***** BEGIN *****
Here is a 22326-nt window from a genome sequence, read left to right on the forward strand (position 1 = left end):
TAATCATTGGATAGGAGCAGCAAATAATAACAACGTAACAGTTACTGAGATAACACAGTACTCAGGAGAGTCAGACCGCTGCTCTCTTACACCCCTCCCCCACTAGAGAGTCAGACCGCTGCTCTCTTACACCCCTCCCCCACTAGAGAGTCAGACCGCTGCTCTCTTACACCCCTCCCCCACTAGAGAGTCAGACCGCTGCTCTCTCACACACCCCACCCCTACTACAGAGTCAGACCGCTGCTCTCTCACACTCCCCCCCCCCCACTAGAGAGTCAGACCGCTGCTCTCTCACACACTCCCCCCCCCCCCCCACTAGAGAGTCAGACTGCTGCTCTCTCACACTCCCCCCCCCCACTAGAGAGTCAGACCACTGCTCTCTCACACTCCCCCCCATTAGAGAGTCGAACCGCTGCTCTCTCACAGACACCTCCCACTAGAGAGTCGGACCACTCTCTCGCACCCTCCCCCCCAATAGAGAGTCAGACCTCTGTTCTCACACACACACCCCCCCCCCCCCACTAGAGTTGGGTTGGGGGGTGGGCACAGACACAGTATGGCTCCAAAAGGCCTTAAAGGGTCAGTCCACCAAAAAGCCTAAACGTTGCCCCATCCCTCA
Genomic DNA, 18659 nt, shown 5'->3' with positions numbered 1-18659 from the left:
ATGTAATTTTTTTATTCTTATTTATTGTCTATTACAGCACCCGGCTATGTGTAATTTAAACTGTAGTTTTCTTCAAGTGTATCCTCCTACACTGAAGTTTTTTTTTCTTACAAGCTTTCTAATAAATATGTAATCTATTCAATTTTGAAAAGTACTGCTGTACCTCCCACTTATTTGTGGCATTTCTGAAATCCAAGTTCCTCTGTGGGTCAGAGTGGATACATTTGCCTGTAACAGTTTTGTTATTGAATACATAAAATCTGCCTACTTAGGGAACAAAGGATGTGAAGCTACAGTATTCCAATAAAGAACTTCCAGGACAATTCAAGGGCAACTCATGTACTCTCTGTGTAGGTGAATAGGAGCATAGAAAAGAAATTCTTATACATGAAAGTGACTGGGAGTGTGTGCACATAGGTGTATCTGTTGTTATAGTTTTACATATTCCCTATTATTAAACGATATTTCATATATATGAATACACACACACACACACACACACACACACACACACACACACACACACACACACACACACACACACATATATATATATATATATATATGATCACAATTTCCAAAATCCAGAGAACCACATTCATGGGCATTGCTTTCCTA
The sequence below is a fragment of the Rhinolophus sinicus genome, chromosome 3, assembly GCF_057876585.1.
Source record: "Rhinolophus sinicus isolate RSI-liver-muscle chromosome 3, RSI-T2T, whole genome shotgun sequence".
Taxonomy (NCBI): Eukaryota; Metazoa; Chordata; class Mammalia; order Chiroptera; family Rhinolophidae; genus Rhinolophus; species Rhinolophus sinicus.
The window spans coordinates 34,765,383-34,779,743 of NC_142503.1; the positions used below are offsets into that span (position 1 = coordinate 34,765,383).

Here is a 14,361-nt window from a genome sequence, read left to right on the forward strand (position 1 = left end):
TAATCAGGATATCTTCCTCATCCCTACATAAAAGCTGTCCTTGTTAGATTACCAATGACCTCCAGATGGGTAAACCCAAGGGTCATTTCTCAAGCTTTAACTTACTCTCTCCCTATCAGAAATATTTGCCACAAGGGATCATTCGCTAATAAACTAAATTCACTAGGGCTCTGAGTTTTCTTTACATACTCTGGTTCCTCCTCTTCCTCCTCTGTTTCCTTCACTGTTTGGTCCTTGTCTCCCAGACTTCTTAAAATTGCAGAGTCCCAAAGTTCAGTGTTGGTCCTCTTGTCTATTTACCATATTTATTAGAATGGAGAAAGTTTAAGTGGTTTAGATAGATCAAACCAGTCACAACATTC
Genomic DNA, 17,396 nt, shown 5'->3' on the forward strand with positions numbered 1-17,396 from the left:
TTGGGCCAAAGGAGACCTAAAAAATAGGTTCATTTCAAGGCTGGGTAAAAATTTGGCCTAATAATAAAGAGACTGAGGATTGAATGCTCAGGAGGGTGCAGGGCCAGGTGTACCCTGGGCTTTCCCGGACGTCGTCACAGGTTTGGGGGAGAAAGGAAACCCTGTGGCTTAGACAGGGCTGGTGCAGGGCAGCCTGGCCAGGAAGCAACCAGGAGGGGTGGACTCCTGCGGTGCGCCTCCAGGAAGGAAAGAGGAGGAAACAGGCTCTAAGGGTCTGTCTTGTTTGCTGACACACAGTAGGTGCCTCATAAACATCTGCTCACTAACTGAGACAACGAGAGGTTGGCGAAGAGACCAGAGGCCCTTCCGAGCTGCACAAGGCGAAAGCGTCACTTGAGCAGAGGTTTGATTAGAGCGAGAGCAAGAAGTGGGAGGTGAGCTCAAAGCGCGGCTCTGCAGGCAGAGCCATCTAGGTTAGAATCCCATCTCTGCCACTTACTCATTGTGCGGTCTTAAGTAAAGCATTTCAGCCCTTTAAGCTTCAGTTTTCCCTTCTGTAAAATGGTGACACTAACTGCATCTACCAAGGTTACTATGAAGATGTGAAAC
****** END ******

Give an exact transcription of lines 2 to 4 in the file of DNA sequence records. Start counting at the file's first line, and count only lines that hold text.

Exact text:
TAATCATTGGATAGGAGCAGCAAATAATAACAACGTAACAGTTACTGAGATAACACAGTACTCAGGAGAGTCAGACCGCTGCTCTCTTACACCCCTCCCCCACTAGAGAGTCAGACCGCTGCTCTCTTACACCCCTCCCCCACTAGAGAGTCAGACCGCTGCTCTCTTACACCCCTCCCCCACTAGAGAGTCAGACCGCTGCTCTCTCACACACCCCACCCCTACTACAGAGTCAGACCGCTGCTCTCTCACACTCCCCCCCCCCCACTAGAGAGTCAGACCGCTGCTCTCTCACACACTCCCCCCCCCCCCCCACTAGAGAGTCAGACTGCTGCTCTCTCACACTCCCCCCCCCCACTAGAGAGTCAGACCACTGCTCTCTCACACTCCCCCCCATTAGAGAGTCGAACCGCTGCTCTCTCACAGACACCTCCCACTAGAGAGTCGGACCACTCTCTCGCACCCTCCCCCCCAATAGAGAGTCAGACCTCTGTTCTCACACACACACCCCCCCCCCCCCACTAGAGTTGGGTTGGGGGGTGGGCACAGACACAGTATGGCTCCAAAAGGCCTTAAAGGGTCAGTCCACCAAAAAGCCTAAACGTTGCCCCATCCCTCA
Genomic DNA, 18659 nt, shown 5'->3' with positions numbered 1-18659 from the left:
ATGTAATTTTTTTATTCTTATTTATTGTCTATTACAGCACCCGGCTATGTGTAATTTAAACTGTAGTTTTCTTCAAGTGTATCCTCCTACACTGAAGTTTTTTTTTCTTACAAGCTTTCTAATAAATATGTAATCTATTCAATTTTGAAAAGTACTGCTGTACCTCCCACTTATTTGTGGCATTTCTGAAATCCAAGTTCCTCTGTGGGTCAGAGTGGATACATTTGCCTGTAACAGTTTTGTTATTGAATACATAAAATCTGCCTACTTAGGGAACAAAGGATGTGAAGCTACAGTATTCCAATAAAGAACTTCCAGGACAATTCAAGGGCAACTCATGTACTCTCTGTGTAGGTGAATAGGAGCATAGAAAAGAAATTCTTATACATGAAAGTGACTGGGAGTGTGTGCACATAGGTGTATCTGTTGTTATAGTTTTACATATTCCCTATTATTAAACGATATTTCATATATATGAATACACACACACACACACACACACACACACACACACACACACACACACACACACACACACACACACATATATATATATATATATATATGATCACAATTTCCAAAATCCAGAGAACCACATTCATGGGCATTGCTTTCCTA